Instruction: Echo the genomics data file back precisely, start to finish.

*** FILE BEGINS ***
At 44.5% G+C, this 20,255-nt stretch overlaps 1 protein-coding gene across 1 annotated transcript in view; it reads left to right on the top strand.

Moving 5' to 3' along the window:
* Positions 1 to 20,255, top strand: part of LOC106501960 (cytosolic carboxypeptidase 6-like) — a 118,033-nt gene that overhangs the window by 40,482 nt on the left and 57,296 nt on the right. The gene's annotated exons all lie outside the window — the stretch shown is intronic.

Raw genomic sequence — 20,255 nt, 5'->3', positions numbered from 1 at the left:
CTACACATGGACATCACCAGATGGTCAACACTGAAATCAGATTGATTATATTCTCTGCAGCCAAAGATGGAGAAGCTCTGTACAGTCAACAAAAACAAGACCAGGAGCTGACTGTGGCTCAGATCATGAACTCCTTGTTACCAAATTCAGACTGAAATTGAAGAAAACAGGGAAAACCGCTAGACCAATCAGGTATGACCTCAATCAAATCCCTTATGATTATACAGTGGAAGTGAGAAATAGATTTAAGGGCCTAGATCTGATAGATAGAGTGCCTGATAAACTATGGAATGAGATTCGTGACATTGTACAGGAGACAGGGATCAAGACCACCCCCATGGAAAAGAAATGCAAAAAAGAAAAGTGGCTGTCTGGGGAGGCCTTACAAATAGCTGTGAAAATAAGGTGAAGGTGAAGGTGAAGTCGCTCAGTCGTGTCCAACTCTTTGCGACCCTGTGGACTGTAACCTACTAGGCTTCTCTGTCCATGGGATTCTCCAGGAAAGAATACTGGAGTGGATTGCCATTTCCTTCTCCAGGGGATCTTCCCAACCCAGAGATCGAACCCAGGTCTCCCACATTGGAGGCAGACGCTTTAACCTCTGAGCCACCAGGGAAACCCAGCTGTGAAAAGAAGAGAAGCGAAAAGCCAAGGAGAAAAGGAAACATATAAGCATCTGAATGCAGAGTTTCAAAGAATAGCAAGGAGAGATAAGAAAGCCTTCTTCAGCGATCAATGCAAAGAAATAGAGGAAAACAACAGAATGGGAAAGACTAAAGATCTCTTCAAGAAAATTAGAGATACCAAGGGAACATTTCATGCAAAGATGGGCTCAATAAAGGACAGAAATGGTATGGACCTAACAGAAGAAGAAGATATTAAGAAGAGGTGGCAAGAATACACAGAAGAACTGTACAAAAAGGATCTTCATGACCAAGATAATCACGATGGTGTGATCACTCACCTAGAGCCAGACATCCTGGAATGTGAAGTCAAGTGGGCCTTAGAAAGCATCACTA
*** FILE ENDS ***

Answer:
At 44.5% G+C, this 20,255-nt stretch overlaps 1 protein-coding gene across 1 annotated transcript in view; it reads left to right on the top strand.

Moving 5' to 3' along the window:
* Positions 1 to 20,255, top strand: part of LOC106501960 (cytosolic carboxypeptidase 6-like) — a 118,033-nt gene that overhangs the window by 40,482 nt on the left and 57,296 nt on the right. The gene's annotated exons all lie outside the window — the stretch shown is intronic.

Raw genomic sequence — 20,255 nt, 5'->3', positions numbered from 1 at the left:
CTACACATGGACATCACCAGATGGTCAACACTGAAATCAGATTGATTATATTCTCTGCAGCCAAAGATGGAGAAGCTCTGTACAGTCAACAAAAACAAGACCAGGAGCTGACTGTGGCTCAGATCATGAACTCCTTGTTACCAAATTCAGACTGAAATTGAAGAAAACAGGGAAAACCGCTAGACCAATCAGGTATGACCTCAATCAAATCCCTTATGATTATACAGTGGAAGTGAGAAATAGATTTAAGGGCCTAGATCTGATAGATAGAGTGCCTGATAAACTATGGAATGAGATTCGTGACATTGTACAGGAGACAGGGATCAAGACCACCCCCATGGAAAAGAAATGCAAAAAAGAAAAGTGGCTGTCTGGGGAGGCCTTACAAATAGCTGTGAAAATAAGGTGAAGGTGAAGGTGAAGTCGCTCAGTCGTGTCCAACTCTTTGCGACCCTGTGGACTGTAACCTACTAGGCTTCTCTGTCCATGGGATTCTCCAGGAAAGAATACTGGAGTGGATTGCCATTTCCTTCTCCAGGGGATCTTCCCAACCCAGAGATCGAACCCAGGTCTCCCACATTGGAGGCAGACGCTTTAACCTCTGAGCCACCAGGGAAACCCAGCTGTGAAAAGAAGAGAAGCGAAAAGCCAAGGAGAAAAGGAAACATATAAGCATCTGAATGCAGAGTTTCAAAGAATAGCAAGGAGAGATAAGAAAGCCTTCTTCAGCGATCAATGCAAAGAAATAGAGGAAAACAACAGAATGGGAAAGACTAAAGATCTCTTCAAGAAAATTAGAGATACCAAGGGAACATTTCATGCAAAGATGGGCTCAATAAAGGACAGAAATGGTATGGACCTAACAGAAGAAGAAGATATTAAGAAGAGGTGGCAAGAATACACAGAAGAACTGTACAAAAAGGATCTTCATGACCAAGATAATCACGATGGTGTGATCACTCACCTAGAGCCAGACATCCTGGAATGTGAAGTCAAGTGGGCCTTAGAAAGCATCACTA